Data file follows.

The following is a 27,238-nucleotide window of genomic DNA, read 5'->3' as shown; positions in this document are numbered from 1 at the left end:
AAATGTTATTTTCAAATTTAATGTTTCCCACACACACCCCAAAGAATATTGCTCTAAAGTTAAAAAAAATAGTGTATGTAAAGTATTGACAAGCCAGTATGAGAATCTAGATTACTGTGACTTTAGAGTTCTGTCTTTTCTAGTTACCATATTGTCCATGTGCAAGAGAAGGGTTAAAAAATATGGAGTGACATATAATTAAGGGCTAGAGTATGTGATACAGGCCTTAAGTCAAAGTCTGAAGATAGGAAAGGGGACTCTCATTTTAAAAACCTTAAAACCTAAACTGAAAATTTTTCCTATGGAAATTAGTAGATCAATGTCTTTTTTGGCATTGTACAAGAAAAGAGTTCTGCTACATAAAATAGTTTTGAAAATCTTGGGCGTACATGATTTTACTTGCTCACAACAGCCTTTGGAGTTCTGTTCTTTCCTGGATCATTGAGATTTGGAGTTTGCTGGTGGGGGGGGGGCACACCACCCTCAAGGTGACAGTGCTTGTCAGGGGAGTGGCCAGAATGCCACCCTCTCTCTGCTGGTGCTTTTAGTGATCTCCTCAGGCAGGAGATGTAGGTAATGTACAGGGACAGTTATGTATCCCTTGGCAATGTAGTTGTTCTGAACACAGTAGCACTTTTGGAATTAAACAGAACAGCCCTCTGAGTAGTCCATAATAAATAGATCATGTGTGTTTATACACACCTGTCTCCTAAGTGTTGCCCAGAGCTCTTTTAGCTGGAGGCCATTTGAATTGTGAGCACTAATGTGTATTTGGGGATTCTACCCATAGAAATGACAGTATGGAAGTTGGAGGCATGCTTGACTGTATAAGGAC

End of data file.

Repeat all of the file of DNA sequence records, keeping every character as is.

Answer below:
The following is a 27,238-nucleotide window of genomic DNA, read 5'->3' as shown; positions in this document are numbered from 1 at the left end:
AAATGTTATTTTCAAATTTAATGTTTCCCACACACACCCCAAAGAATATTGCTCTAAAGTTAAAAAAAATAGTGTATGTAAAGTATTGACAAGCCAGTATGAGAATCTAGATTACTGTGACTTTAGAGTTCTGTCTTTTCTAGTTACCATATTGTCCATGTGCAAGAGAAGGGTTAAAAAATATGGAGTGACATATAATTAAGGGCTAGAGTATGTGATACAGGCCTTAAGTCAAAGTCTGAAGATAGGAAAGGGGACTCTCATTTTAAAAACCTTAAAACCTAAACTGAAAATTTTTCCTATGGAAATTAGTAGATCAATGTCTTTTTTGGCATTGTACAAGAAAAGAGTTCTGCTACATAAAATAGTTTTGAAAATCTTGGGCGTACATGATTTTACTTGCTCACAACAGCCTTTGGAGTTCTGTTCTTTCCTGGATCATTGAGATTTGGAGTTTGCTGGTGGGGGGGGGGCACACCACCCTCAAGGTGACAGTGCTTGTCAGGGGAGTGGCCAGAATGCCACCCTCTCTCTGCTGGTGCTTTTAGTGATCTCCTCAGGCAGGAGATGTAGGTAATGTACAGGGACAGTTATGTATCCCTTGGCAATGTAGTTGTTCTGAACACAGTAGCACTTTTGGAATTAAACAGAACAGCCCTCTGAGTAGTCCATAATAAATAGATCATGTGTGTTTATACACACCTGTCTCCTAAGTGTTGCCCAGAGCTCTTTTAGCTGGAGGCCATTTGAATTGTGAGCACTAATGTGTATTTGGGGATTCTACCCATAGAAATGACAGTATGGAAGTTGGAGGCATGCTTGACTGTATAAGGAC